21 Questions for the People of Ferguson


A simple yes and no questionnaire:

1. Is it right to steal?

2. Is it right to intimidate a small clerk who asks you to pay for merchandise you are walking out of the store with?

3. Is it right push the smaller clerk physically away when he wants you to pay for something you took from the store?

4. Is stealing from a convenience store perfectly good, and a nice thing to do?

5. Should young people walk in the street when that street is a busily traveled state highway running through the city if there are sidewalks provided?

6. Is a police officer wrong in telling young men to walk on the sidewalk when they are walking in the street with heavy traffic?

7. Is it unreasonable to say that walking in a street with heavy traffic is hazardous and could cause an accident causing damage to vehicles or even death to pedestrians?

8. Is it wrong for parents to teach their children to not walk in the street and always use the sidewalks?

9. Should we walk out in a high trafficked street when there are sidewalks?

10. Is it right when you’re told by a police officer to do the right thing that’s very easy to do, to defy his order and refuse to comply.

11. Is a police officer wrong to tell two young men to walk on the sidewalks?

12. Is it such a hard thing for two young men to step over onto the sidewalk?

13. If the two young men refuse and ignore the officer’s order is there any good reason they should refuse?

14. If the two young men refuse to obey the law officer’s order is it wrong for the officer to tell them again?

15. If the law officer tells them again to walk on the sidewalk and one of the young men suddenly slugs the officer in the face several times and injures the officer and almost knocks him out, do we consider that to be very reasonable.

16. If the young man commits battery against an officer of the law because he was told to not walk in the street, is that the way everybody should treat civil officers when they are corrected for a misdemeanor?

17. Is it right and good that the young man physically struggled with the officer in an attempt to take the officer’s gun from its holster on his gun belt?

18. If the young man failed to subdue or kill the officer with his own gun and ran from the scene after committing the crime, was it wrong for the injured officer to come out of his squad car and order the young man to “freeze!” and arrest him for resisting arrest, committing battery and bodily injury to an officer of the law?

19. If the young man taunted the officer of the law saying to him that he wouldn’t shoot him (which at that time he had not done but had his gun pointed at him) and started walking toward the injured and dazed officer brazenly and in a threatening way. Should the officer allow the (now proven to be) violent young man to beat him again?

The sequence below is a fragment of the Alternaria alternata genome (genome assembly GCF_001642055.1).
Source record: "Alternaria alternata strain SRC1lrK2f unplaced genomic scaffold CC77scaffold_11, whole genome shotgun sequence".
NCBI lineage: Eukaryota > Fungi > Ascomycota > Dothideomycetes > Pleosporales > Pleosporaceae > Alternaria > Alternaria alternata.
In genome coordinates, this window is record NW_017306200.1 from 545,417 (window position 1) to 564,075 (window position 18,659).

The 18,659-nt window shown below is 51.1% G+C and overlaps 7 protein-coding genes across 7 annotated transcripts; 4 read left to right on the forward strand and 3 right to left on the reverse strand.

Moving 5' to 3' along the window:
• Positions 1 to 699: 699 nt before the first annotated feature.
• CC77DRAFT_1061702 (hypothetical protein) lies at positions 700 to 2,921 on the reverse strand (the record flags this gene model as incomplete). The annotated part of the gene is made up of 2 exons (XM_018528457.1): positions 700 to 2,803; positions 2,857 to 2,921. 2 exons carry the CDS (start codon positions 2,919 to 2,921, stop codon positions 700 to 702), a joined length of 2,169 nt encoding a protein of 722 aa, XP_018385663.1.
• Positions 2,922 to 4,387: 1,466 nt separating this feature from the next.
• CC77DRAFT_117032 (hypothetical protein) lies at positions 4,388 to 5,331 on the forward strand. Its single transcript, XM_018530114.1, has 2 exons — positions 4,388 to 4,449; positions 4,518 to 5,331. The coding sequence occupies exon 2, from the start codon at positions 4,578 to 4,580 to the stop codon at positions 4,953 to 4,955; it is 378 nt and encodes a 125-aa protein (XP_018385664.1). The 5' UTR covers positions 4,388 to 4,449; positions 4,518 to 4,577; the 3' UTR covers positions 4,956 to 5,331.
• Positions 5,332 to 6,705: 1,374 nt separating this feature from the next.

20. If the officer does not shoot the young man when he stops running away from him as he was but stops, turns and walks toward the officer suddenly lunging forward racing toward the officer with apparent intentions of attacking the officer again and the officer facing the danger of being physically beaten and then possibly end up being shot and killed with his own firearm, should he allow the much bigger man to attack him and possibly be killed by the thief?

21. Is it wrong to walk on the sidewalk?

What has happened to common sense and human logic when it becomes wrong to walk on the sidewalk the city paid a lot of money to provide. According to normal people cars drive on streets and people walk on sidewalks. Michael Brown defied many common principles of human behavior that day. That day he was acting in a completely dysfunctional manner in about everything he did. THEN WE MAKE THE OFFICER LOOK LIKE HE IS THE ONE DYSFUNCTIONAL. THE RACISTS CALL THIS RACISM. The racists call law and order racism.

When an officer of the law requires a young man to abide by the order of things and tells the young man to comply with the more peaceful arrangement by walking on the sidewalks provided for the safety of pedestrians, Michael Brown decides to rebel against the order of things and violate the principles of order that began with a robbery and ended with his death and then we blame the officer for his death which he himself caused by one act of violence after another until he ended up dead on the street.

What a tragedy! A promising young man with a bad attitude and a violent nature according to everything he did leading up to his death. But those who believe and worship the myth of racism blame everything on the officer who was doing his job to restore order – just telling the boys to get out of the street and walk on the sidewalk. Such a simple thing. But racists keep treating the affects instead of the first cause in the first place – attitudes.

He that justifieth the wicked, and he that condemneth the just, even they both are abomination to the LORD. Proverbs 17:15

These six things doth the LORD hate: yea, seven are an
abomination unto him: 17A proud look, a lying tongue, and hands that shed innocent blood, 18 An heart that deviseth wicked imaginations, feet that be swift in running to mischief, 19 A false witness that speaketh lies, and he that soweth discord among brethren. Proverbs 6:16-19.


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